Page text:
“Good thoughts, good words, good deeds” is the mantra of Zoroastrianism. It is one of the ancient religions, as old as Hinduism or maybe older. Before Christ, it was the main religion of Persia, though now the numbers have dwindled. I am reading the English translation of old Zoroastrian prayers and am impressed by the insight given about ethical conduct. According to me, the same principles are still applicable in the business environment.
1. Bases of Ethics
The very essence of Zoroastrianism is captured in the Vispa Humata prayer mentioned in Khordeh Avesta:
“All good thoughts, good words and good deeds are produced with (good) intelligence. All evil thoughts, evil words and evil deeds are not produced with good intelligence. All good thoughts, good words and good deeds lead the doer to heaven. All evil thoughts, evil words and evil deeds lead him to hell. The result of all good thoughts, good words and good deeds is heaven. Thus it is manifest to the righteous person.”
Doesn’t the above paragraph form the baseline of business ethics? A person with good intellect and integrity is far more valuable to an organization than a genius lacking ethics. Right attitude and behavior are essential traits in the corporate world.
2. Battle of Ethics
Interestingly enough, the Zoroastrian religion is based on the battle between God and Satan.
“God, the creator of the world, Ahura Mazda, is all good and no evil originates from him. Satan Angra Mainvu is the source of all evil in the world. Ahura Mazda stands for truth and order whereas Angra Mainvu creates falsehood and disorder. The battle between good and evil will continue until the end of the world. At the end, God will be victorious.”
Corporate world faces an ongoing battle between constructive people and destructive people within the organization. Management identifies and defeats saboteurs to mitigate various risks. Sometimes the battle is small; sometimes it becomes a full-scale war at global level. The good leaders become knights in corporate war zone.
3. Medium of Ethics
Fire and water reflect duality and are considered incompatible, as fire cannot sustain in water. However, in Zoroastrianism both are agents of purification.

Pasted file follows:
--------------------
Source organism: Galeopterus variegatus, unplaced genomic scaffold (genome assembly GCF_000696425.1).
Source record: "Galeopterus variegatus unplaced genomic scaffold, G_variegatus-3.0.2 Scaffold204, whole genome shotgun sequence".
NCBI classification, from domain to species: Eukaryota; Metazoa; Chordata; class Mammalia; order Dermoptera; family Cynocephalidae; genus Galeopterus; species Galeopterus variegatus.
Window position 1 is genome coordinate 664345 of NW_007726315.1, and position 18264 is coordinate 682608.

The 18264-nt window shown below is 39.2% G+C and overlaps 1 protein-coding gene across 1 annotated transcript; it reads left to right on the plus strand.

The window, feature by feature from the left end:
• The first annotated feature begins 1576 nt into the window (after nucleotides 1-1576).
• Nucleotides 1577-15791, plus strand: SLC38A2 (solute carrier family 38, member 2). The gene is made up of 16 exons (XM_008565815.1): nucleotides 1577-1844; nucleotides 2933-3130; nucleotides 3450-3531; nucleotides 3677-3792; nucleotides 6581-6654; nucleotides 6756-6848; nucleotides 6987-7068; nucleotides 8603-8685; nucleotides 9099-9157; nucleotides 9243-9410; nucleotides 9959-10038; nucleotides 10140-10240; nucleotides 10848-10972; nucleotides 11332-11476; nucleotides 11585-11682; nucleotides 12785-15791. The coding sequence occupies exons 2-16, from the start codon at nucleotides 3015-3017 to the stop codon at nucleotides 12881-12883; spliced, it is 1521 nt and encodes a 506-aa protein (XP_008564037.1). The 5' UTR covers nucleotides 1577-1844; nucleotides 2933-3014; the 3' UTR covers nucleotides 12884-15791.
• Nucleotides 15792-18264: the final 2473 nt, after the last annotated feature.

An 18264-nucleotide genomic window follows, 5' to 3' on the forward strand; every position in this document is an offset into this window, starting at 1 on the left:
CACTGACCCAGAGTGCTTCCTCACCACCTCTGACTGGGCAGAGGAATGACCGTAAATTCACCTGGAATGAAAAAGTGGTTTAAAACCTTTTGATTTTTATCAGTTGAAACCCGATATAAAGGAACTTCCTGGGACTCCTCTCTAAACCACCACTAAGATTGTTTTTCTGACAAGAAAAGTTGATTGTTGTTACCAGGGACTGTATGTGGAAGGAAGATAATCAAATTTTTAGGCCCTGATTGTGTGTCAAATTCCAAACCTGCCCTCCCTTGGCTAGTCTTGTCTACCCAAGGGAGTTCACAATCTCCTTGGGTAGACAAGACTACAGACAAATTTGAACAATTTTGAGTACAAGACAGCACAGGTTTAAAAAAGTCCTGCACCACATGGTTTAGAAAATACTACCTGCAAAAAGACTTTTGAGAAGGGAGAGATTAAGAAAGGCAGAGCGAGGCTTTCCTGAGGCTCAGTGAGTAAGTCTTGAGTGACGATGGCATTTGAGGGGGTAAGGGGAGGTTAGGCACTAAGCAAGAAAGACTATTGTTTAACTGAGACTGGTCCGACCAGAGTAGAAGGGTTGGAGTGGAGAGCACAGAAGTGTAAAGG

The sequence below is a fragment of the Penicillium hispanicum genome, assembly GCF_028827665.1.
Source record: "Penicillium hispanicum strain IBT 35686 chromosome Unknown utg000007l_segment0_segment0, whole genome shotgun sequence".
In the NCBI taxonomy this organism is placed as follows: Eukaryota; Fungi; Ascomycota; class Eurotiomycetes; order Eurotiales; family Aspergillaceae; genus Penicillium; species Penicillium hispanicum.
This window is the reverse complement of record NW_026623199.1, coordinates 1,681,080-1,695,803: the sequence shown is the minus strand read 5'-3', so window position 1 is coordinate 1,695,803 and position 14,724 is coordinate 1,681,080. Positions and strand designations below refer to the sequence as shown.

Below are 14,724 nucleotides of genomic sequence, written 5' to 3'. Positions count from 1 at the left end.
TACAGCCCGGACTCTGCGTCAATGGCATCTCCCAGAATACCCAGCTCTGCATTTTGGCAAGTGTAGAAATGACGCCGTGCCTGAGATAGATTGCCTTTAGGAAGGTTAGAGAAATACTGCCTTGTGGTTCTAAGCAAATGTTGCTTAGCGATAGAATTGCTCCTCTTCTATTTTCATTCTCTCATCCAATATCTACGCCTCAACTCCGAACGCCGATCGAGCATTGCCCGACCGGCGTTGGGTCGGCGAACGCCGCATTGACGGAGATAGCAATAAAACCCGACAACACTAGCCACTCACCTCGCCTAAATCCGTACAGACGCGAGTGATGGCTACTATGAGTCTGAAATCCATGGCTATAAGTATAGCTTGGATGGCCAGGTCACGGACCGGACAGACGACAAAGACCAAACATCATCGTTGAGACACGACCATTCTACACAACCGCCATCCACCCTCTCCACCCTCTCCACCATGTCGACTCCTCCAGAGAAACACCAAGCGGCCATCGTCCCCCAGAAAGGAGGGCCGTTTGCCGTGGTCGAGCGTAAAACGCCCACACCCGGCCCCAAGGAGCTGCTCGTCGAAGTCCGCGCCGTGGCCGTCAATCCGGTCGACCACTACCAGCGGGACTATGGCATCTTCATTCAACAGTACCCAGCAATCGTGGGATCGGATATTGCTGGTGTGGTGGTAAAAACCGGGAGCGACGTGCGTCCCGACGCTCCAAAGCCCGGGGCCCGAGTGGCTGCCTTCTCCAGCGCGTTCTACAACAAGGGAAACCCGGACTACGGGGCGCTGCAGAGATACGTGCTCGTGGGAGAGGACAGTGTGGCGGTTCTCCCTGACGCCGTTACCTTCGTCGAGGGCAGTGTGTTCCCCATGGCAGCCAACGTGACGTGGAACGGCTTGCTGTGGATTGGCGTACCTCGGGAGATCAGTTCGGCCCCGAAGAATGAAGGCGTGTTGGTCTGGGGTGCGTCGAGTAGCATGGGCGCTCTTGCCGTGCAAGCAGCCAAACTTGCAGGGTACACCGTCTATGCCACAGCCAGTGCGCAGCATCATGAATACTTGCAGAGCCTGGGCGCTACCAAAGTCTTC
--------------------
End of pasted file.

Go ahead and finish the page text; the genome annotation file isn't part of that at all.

“In Zoroastrian cosmogony, water and fire are respectively the second and last primordial elements to have been created, and scripture considers fire to have its origin in the waters. Both water and fire are considered life-sustaining, and both water and fire are represented within the precinct of a fire temple. Zoroastrians usually pray in the presence of some form of fire (which can be considered evident in any source of light), and the culminating rite of the principle act of worship constitutes a “strengthening of the waters”. Fire is considered a medium through which spiritual insight and wisdom is gained, and water is considered the source of that wisdom”
Metaphorically speaking, in corporate world water represents business ethics and fire symbolizes fraud risk. Business ethics provide the guiding principles for building a healthy corporate culture and various frauds give insight on areas of weaknesses. The evidence in the investigation lays the ground for being victorious in an ethics battle. The lessons learnt from each fraud strengthens the organization culture.
Ancient wisdom states fight the good battle to make the world a better place to live. Leave a legacy for which people will remember you forever and God will welcome you warmly. The sacrifices made now will give dividends later. So let us have the wisdom to learn from Zoroastrianism and do the right thing.
Shouldn’t this battle of ethics be fought in Indian corporate offices? What do you say?